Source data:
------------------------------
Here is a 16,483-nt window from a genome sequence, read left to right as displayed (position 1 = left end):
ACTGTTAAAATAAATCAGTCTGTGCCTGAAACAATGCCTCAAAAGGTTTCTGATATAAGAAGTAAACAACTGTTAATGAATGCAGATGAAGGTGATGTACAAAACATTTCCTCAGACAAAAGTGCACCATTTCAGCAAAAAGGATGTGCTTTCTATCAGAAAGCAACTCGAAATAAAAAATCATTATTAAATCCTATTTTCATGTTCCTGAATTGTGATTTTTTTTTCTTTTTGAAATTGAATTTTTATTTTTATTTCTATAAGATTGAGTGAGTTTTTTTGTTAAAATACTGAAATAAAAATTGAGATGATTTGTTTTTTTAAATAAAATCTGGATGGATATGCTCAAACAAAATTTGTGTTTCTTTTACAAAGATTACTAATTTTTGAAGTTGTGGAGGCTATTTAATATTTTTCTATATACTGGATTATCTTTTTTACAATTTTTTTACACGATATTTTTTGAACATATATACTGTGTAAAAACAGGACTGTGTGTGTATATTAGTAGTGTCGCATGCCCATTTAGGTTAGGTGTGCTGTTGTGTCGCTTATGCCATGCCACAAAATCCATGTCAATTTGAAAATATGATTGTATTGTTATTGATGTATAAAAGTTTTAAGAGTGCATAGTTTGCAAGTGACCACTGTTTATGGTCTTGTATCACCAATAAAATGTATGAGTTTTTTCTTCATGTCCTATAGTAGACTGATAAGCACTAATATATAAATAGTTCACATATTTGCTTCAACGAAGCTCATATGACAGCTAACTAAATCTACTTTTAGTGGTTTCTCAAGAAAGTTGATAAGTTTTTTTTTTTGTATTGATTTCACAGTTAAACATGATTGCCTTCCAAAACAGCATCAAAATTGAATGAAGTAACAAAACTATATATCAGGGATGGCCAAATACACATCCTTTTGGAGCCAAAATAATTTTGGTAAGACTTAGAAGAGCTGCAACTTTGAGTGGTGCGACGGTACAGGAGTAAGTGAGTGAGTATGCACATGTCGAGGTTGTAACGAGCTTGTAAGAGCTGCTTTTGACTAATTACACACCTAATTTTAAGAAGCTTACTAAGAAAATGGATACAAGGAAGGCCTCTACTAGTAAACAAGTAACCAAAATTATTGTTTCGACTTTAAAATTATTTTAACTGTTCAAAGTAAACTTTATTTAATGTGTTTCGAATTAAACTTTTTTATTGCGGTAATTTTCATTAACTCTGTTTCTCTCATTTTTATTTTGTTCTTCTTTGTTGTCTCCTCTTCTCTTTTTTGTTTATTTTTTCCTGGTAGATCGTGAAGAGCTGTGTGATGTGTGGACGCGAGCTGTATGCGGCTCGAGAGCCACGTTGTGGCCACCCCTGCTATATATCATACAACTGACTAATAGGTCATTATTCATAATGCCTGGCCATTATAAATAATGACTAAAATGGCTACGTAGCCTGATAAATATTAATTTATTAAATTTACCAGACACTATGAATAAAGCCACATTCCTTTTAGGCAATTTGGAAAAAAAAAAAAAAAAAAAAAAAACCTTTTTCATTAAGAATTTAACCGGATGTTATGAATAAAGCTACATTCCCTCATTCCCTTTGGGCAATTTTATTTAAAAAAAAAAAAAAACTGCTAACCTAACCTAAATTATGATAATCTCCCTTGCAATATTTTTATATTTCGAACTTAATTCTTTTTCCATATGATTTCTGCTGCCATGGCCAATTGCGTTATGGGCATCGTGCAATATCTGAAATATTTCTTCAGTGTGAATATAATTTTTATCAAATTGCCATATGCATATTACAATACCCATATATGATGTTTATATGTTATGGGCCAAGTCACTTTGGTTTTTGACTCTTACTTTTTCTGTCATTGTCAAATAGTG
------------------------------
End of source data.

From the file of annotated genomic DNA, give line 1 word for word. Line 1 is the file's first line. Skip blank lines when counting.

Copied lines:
Here is a 16,483-nt window from a genome sequence, read left to right as displayed (position 1 = left end):